# What am I doing wrong in my analyses?

29 Replies

Hi guys,

I’m relatively new to the world of multifamily real estate investment and I’m struggling to find any deals that come even close to making sense. In order for need to find cash flow in a given property, I often have to bring the purchase price down several hundred thousand dollars lower than what it’s at (e.g. from \$600k down to \$100k).

This is obviously unrealistic and therefore I feel like I must be drastically over-conservative on some of my calculations.

I have compared my custom-designed calculator to the bigger pockets calculator and it calculates similar values, so I know it’s not a coding error. I’ve confirmed all the mortgage information with my mortgage partner and it seems to pencil out correctly. Rents are based on rental comps in the area and discussions with local property management companies. Likewise, PM fees are based on those convos as well.

That really leaves me with operating expenses and capital expenditures as the two primary areas that are up to interpretation. If I had to guess, I would imagine I’m either over estimating repairs and maintenance or capex, since vacancy is based on similar numbers I see thrown around here.

Assumptions in my calculations:

• - capex: \$250/unit/mo
• - insurance: \$3.50 per \$1,000 property value
• - repairs/maintenance: \$1/sqft of the property

As you can see in the example attached, the property meets the:

• - 1% rule
• - 50% rule
• - 70% rule (example property is priced at \$660k on MLS currently)

Even with all that, the property pro forma shows a COC return of -3.36%, and an annual loss of almost \$4,600. This would be WITH me negotiating a 30% discount on the purchase price of the property, as well as raising rents in the top and garden units by \$150/mo each, and some other value-adds like putting the majority of the utility expenses onto the tenants. If I purchased at the asking price and kept rents/utilities as-is, I would be losing over \$10k per year!

Based on projections, the property would continue losing money for the entire 30-year term of the mortgage, amounting to around \$80k of loss over that time, meaning it would take at least 4-5 years after paying off the property in full to break even on the property. That’s obviously not a feasible strategy for acquiring many properties over time.

To break even on this property with a mortgage at the existing rents/opex, I would need to get the property for around \$375k, which is almost \$300k less than the asking price.

Can you please take a look at the example attached and let me know if my math seems sound? Specifically notice the cash flow per door and cash on cash return.

Since I am specifically looking at three and four unit properties only in an effort to increase the chances of cash flow, I’m very perplexed why I am still completely unable to find any scenarios that cash flow for every property I have looked at so far. I have looked at about 200 properties across multiple states and haven’t found a single one that isn’t a D- property that would require a lot of speculative luck to come out ahead on.

I know I’m not doing this correctly because plenty of you guys find deals all the time and have built significant portfolios, so please help me understand where I am going wrong so that I can move forward. Thank you so much!

Go where others won’t
do what others will not

Work harder The easy path is filled with new people who love the idea of sitting back and getting easy re tall income by using a PM

If you follow what the gurus advise and other ‘experts’ in this market you probably won’t find good deals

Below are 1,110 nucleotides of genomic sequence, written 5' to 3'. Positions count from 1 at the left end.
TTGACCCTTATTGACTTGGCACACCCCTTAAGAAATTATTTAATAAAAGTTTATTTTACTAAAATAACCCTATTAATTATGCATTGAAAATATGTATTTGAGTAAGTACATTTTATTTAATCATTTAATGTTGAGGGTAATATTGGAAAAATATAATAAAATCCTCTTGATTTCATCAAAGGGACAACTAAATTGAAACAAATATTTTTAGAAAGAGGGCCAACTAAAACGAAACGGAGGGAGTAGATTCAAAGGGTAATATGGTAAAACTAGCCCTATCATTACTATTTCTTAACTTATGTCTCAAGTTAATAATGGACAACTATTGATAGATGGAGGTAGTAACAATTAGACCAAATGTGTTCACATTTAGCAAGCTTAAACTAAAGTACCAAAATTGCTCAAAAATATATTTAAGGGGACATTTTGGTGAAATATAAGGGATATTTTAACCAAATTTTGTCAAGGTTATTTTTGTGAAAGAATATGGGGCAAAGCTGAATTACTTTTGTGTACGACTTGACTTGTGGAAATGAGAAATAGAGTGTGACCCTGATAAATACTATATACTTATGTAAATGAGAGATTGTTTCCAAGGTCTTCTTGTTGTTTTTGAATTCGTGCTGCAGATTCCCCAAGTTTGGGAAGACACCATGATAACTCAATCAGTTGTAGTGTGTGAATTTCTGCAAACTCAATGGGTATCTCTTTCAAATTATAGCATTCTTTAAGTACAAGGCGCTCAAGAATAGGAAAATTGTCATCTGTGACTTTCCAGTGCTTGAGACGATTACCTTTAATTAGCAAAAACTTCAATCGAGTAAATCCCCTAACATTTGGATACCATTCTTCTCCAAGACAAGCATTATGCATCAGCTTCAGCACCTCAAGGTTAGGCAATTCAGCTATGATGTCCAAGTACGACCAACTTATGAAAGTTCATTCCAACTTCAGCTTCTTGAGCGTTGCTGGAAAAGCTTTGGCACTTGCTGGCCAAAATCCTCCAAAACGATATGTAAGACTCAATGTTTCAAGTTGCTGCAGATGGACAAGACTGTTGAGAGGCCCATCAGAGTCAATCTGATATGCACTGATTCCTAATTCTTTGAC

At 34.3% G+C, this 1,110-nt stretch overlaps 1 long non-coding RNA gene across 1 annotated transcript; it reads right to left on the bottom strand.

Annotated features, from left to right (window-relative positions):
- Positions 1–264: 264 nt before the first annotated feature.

Look at mold problem houses. Look at fire damaged houses. Look at mobile homes   Look in the country where people where retirees people live so they don’t need to be near a big city for work

I can’t find enough cash for all the deals I want to do.   To me 1% is not high enough.

I see people here advocating .6 that is crazy in my world.   My worst is almost 2%   And not a single one is in a bad neighborhood    You can easily walk down the street at midnight and be safe

It is a cop out to say you can only find good cash flow in war Torn neighborhoods

At first glance, it looks like you've got \$1,000 per month budgeted for Capex, which seems high to me. Let me do some more digging and see what I can find. I'm new to investing, to take anything I say with a grain of salt.

Would you mind sharing the excel sheet?

@Michael Plante

I am very confused by your aggressive response; it seems like you're implying I am lazy and looking to sit back, when all I did was ask people to analyze my calculations and help me understand why I can't find properties that cash flow. I have a full time job; I am looking for a retirement strategy, not another job. How would I manage my own properties if I am investing in other states?

@Kasia Harmata The CA market is out of control and is very difficult to find cash flow properties although I'm sure there are a few out there. My wife and I have property on southern CA but recently decided to start looking out of state. We are planning to hire property management to watch over everything. My main concern is building relationships of people we can trust. My W2 job turned work from home so I am planning on renting an Air BnB during the buy and fix up process to be nearby to build those relationships.

I think you need to look in a different market(s) that would more closely support your investment goals. Your numbers might be correct but you may be priced out of the market you're researching. This is especially true in hot or high value markets.

I hope this helps. Good luck

Brendan: \$1,000 is based on \$250/unit (this is a 4-unit) which I've seen as a reasonable estimate and hard money lenders that I've spoken to use a number similar to this when analyzing deals to fund. But maybe it's too high, interested to see what some experienced multifamily owning investors think.

Derek:
thank you and I agree about CA, but I'm actually not looking for properties in California. I've been looking all over the midwest (I am originally from Chicago). Having the same problem all over it seems.

First things first.  Throw out the 1%, 3%, 50% 70%, and any other ridiculously arbitrary rule (LOL) someone comes up with for analysis.  You're own personal analysis, basing the deal on how your CoCReturn and cash flow is losing you money, is the correct way to do analysis.

Next, stop thinking you are making a mistake somehow.  You're not.  Sometimes the best deals you make, are the ones you don't.

I appreciate all the responses, but to clarify, my question is strictly about my analysis, not where I'm choosing to look for properties. I am asking if my analyses are overly-conservative and if so, which elements.  As per my example, the property in question meets several basic criteria for finding a potentially cash-flowing property, yet the property is nowhere near cash-flowing.